just put them in a mail box. That is for security reasons and 
that rule has been in place for a few years now."


Granvyl Hulse writes: "As a genealogist I would say that both 
names are correct. Her maiden name was Cornelia de Zeng, and 
she married Gard Foster."



Dick Johnson was the last numismatic visitor to my library in Pittsburgh. 
Dick and his wife Shirley were in town for the Carnegie Hero Medal 
Centenary celebration.  On October 15, 2004 they joined my whole 
family for dinner at a nearby restaurant, then came back to the house.  
We had a fun evening discussing numismatics, numismatists, The E-Sylum 
and countless other topics.

I spent much of the next summer commuting to a new job in northern 
Virginia, and in August of last year we sold the Pittsburgh house 
and bought a new one in Virginia.  This summer I "commuted" even 
farther for my assignment in London.  Now that that's over things 
are settling down into a more normal routine.  Since we moved here 
I'd been wanting to get together with Roger Burdette who lives just 
a few miles away.  The publication of his latest book provided an 
ideal opportunity, and Wednesday night he stopped by, becoming 
the first numismatic visitor to my library in its new Virginia home.

Arriving about 8:30 after our kids were in bed, I introduced Roger 
to my wife Dee, and we had a nice hallway chat about the neighborhood 
and surrounding area.  When Dee headed upstairs for the night, Roger 
and I sat down at the kitchen table to review a copy of his latest 
book, 'Renaissance of American Coinage 1909-1915'.  I leafed through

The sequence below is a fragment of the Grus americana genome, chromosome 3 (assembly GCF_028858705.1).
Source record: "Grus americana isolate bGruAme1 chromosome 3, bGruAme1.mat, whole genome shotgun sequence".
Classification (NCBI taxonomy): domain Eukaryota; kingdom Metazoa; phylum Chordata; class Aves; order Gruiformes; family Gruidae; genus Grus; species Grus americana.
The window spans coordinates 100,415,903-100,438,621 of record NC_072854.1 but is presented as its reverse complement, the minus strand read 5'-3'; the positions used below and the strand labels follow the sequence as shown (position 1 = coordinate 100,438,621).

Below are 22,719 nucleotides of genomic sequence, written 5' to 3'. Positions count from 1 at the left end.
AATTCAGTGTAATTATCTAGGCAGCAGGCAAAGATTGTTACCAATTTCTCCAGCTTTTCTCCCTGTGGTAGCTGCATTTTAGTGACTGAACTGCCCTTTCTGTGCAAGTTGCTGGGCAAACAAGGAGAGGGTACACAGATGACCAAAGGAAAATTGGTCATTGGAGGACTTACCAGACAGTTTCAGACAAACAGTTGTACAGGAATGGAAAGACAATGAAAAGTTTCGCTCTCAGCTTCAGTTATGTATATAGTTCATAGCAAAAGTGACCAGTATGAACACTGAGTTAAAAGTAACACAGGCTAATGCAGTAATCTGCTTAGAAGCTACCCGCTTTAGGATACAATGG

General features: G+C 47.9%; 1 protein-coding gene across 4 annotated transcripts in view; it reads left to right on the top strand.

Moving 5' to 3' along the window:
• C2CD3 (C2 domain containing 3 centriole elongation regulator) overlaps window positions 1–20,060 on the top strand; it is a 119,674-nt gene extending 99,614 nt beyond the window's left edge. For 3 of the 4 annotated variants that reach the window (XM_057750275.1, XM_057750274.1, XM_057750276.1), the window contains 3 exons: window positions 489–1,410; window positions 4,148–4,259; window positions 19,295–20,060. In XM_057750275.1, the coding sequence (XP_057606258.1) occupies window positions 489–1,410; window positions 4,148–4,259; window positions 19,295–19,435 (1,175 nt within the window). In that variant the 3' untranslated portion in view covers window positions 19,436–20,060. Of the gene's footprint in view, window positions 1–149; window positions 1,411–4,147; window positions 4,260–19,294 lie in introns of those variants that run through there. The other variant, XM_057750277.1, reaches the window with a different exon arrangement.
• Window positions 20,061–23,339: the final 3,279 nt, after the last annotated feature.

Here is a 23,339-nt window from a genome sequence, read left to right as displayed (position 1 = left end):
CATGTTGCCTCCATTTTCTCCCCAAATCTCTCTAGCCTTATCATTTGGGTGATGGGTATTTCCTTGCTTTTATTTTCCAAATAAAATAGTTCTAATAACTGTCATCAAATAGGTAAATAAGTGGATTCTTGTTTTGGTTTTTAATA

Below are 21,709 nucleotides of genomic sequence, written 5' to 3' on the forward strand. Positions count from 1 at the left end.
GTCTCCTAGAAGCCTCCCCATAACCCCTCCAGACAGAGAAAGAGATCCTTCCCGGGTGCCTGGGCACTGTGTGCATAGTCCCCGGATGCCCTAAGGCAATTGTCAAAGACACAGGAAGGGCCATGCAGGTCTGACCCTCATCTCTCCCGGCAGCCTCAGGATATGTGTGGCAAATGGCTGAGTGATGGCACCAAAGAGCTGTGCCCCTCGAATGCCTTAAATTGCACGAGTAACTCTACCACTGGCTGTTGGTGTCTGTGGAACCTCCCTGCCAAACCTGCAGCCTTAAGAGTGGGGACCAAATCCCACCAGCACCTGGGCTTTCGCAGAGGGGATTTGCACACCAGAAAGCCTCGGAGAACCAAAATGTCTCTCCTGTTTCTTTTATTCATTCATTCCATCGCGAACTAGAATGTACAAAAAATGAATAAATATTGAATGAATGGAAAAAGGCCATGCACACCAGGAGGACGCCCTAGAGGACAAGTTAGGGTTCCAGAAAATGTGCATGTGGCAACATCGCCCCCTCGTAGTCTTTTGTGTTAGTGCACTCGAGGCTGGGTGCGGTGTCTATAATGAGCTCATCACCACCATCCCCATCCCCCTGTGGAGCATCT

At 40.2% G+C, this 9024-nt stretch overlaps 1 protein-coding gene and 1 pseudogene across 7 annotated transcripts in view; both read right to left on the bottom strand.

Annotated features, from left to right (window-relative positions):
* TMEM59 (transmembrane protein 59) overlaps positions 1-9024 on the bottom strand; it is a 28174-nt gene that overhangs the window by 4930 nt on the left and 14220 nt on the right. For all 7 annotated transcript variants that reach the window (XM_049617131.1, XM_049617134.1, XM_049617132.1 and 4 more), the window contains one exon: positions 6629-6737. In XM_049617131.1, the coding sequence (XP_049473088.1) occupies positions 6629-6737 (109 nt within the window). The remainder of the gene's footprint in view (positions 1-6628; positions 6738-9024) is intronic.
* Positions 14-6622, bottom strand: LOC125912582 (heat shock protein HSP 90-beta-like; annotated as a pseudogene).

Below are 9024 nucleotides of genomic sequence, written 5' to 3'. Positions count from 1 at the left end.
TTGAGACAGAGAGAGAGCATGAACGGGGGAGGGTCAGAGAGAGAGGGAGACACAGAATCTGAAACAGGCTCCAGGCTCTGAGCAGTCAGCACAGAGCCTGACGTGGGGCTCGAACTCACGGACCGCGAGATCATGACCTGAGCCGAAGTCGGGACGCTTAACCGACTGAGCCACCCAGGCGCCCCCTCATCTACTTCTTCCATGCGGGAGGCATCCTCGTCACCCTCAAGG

the book page-by-page, questioning Roger on various topics and 
illustrations.  He filled me in on the background of his research 
and decisions about leaving certain things in or out of the book.   
When I was done Roger kindly signed the book for me.

Next we walked into my office for a tour of my numismatic library.  
It was a fun stroll down memory lane for me as I recounted how I'd 
acquired and organized it over the years.  The bound Numismatist 
set came from the library of Richard Foley of Pittsburgh; many other 
periodicals such as the bound sets of Coin Collector's Journal and 
Essay-Proof Journal came from the Donald Miller library.  My 
incomplete American Journal of Numismatic set came from my purchase 
of the publisher's backstock of the AJN.  My plated catalogs 
(Chapman and others) came from the Miller library and one at a 
time from many other sources.  

I showed Roger a listing of my 50+ numismatic ephemera binders and 
as an example pulled out the "Coinage Proposals" binder.  It holds 
various pamphlets and other items relating to Universal Decimal 
Coinage, Bimetallic Coinage, Robert Noxon Toppan's proposed 
International Unit, and Nicholas Veeder's Cometallic Eutopia coins.  
Also in the binder is a hardbound copy of Veeder's 1885 Cometallism 
pamphlet, which I purchased in the John J. Ford library sale.

Looking at the binder list Roger asked about "M. N. Daycious" and 
I recounted the story of the great numismatic bibliophile April Fool's 
joke of 1992.  

Like most collectors I can't resist showing off my collection, but 
everything was in a bank safe deposit box except the last purchase 
from my London trips; I pulled out two 1833 Robert Owen Labour 
Exchange notes purchased from Simon Narberth to show Roger.

Before ending the evening I pulled out a copy of my library guest 
book and asked Roger to sign it, which he gladly did.  The beautifully 
bound blank book with my name in gilt on the spine was a gift from 
E-Sylum reader Stephen Pradier in June 2004.  It was made by his 
binder, Long's Roullet Bookbinders, Inc of Norfolk, VA.

I bid Roger goodbye sometime before 11pm.  One of the last things 
I showed him was my E-Sylum "To-Do" pile, a foot-high stack of books
to be reviewed.  His new book only made the stack higher.  It includes 
a copy of Karl Moulton's and Rusty Goe's new books, some that I 
bought from London, plus some newer auction catalogs.  I'd tried 
to whittle down the stack last week with my "Gleanings from Recent 
Numismatic Periodicals and Catalogues" item.  It didn't help much